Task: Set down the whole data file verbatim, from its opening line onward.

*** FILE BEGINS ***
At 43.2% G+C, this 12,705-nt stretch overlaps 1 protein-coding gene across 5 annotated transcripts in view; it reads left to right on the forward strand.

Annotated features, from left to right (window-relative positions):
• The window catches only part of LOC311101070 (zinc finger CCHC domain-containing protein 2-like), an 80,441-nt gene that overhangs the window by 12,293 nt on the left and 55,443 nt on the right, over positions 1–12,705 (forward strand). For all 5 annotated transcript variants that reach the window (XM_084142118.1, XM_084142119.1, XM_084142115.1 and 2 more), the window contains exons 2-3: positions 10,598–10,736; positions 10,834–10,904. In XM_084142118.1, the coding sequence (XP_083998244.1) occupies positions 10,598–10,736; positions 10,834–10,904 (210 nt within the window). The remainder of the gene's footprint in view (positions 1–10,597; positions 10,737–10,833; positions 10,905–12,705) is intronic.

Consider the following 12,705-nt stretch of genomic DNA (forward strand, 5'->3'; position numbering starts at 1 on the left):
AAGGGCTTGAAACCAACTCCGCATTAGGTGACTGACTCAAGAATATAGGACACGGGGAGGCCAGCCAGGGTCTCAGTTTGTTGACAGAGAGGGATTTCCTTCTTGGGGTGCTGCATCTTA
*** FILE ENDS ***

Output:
At 43.2% G+C, this 12,705-nt stretch overlaps 1 protein-coding gene across 5 annotated transcripts in view; it reads left to right on the forward strand.

Annotated features, from left to right (window-relative positions):
• The window catches only part of LOC311101070 (zinc finger CCHC domain-containing protein 2-like), an 80,441-nt gene that overhangs the window by 12,293 nt on the left and 55,443 nt on the right, over positions 1–12,705 (forward strand). For all 5 annotated transcript variants that reach the window (XM_084142118.1, XM_084142119.1, XM_084142115.1 and 2 more), the window contains exons 2-3: positions 10,598–10,736; positions 10,834–10,904. In XM_084142118.1, the coding sequence (XP_083998244.1) occupies positions 10,598–10,736; positions 10,834–10,904 (210 nt within the window). The remainder of the gene's footprint in view (positions 1–10,597; positions 10,737–10,833; positions 10,905–12,705) is intronic.

Consider the following 12,705-nt stretch of genomic DNA (forward strand, 5'->3'; position numbering starts at 1 on the left):
AAGGGCTTGAAACCAACTCCGCATTAGGTGACTGACTCAAGAATATAGGACACGGGGAGGCCAGCCAGGGTCTCAGTTTGTTGACAGAGAGGGATTTCCTTCTTGGGGTGCTGCATCTTA